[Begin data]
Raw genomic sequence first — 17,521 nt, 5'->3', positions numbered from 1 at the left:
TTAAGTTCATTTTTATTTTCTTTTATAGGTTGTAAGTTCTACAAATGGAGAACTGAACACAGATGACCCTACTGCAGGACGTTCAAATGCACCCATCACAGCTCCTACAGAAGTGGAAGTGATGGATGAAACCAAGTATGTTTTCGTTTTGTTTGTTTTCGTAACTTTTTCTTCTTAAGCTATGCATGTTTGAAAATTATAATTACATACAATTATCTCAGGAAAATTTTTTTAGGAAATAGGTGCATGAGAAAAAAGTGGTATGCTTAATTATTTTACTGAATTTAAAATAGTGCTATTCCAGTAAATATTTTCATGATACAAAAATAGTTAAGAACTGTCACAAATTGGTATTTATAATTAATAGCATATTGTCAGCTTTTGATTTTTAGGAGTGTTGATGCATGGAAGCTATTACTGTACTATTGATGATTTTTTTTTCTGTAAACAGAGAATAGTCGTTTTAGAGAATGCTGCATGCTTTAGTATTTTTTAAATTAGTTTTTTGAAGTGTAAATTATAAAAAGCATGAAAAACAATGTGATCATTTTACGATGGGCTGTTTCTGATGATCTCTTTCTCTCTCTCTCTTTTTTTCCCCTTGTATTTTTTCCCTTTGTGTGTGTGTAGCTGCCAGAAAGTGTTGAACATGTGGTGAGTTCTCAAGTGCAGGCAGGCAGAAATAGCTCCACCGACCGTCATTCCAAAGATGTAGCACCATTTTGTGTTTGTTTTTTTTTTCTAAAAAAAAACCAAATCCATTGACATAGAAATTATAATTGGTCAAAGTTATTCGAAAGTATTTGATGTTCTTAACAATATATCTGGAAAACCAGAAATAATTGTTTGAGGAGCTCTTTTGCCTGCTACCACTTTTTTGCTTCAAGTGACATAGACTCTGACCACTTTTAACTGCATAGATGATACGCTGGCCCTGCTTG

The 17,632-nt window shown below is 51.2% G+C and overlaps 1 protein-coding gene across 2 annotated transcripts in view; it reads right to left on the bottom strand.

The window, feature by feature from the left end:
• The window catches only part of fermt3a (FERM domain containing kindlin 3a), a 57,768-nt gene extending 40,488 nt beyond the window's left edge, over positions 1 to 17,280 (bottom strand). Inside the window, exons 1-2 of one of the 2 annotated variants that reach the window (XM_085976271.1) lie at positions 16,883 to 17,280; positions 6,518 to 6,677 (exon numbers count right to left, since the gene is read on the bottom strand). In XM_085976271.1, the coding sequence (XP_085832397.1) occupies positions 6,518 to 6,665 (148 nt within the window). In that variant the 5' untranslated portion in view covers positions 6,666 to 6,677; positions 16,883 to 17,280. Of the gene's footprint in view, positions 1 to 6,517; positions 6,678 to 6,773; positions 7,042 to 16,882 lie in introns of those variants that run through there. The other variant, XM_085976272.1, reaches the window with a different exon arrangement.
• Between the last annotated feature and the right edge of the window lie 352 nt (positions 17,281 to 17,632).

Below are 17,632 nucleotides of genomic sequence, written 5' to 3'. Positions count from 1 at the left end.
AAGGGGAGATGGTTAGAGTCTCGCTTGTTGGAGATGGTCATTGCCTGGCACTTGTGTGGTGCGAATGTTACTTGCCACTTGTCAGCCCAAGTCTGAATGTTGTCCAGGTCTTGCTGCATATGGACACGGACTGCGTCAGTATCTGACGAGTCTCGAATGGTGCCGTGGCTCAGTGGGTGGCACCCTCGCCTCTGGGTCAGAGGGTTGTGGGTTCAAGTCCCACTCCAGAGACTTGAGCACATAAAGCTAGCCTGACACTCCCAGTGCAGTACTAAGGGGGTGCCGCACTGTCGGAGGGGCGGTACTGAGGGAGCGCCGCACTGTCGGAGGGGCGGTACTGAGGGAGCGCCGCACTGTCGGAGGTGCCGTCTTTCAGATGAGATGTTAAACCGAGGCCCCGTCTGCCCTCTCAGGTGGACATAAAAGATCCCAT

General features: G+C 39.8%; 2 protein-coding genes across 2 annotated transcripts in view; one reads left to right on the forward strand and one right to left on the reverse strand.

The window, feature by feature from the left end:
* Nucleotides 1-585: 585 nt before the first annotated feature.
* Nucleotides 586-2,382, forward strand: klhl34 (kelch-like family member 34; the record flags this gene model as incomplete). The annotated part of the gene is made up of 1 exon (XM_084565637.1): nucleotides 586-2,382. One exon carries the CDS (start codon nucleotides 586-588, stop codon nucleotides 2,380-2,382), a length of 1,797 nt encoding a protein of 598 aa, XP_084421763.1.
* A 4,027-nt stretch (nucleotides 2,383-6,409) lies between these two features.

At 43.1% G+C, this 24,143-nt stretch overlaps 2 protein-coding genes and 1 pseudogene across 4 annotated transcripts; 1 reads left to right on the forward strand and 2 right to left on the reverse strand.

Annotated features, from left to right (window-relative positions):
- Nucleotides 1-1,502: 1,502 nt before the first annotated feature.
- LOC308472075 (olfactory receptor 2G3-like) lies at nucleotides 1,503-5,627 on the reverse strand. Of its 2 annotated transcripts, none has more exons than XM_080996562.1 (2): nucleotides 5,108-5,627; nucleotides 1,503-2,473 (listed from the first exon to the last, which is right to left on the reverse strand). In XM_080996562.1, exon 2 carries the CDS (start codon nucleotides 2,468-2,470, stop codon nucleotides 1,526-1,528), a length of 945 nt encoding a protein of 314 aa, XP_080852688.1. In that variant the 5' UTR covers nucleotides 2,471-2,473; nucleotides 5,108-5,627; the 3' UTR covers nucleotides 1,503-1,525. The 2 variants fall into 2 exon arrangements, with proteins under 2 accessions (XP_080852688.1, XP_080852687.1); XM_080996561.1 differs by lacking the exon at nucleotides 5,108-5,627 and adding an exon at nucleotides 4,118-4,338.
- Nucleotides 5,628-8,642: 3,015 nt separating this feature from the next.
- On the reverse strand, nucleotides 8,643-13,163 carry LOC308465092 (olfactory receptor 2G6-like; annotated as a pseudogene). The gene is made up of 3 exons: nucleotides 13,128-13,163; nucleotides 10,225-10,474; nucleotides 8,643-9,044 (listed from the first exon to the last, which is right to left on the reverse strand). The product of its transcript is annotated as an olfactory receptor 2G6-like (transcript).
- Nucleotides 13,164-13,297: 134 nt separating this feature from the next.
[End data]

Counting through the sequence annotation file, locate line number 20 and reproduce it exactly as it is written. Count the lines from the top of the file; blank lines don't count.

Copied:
- Nucleotides 13,164-13,297: 134 nt separating this feature from the next.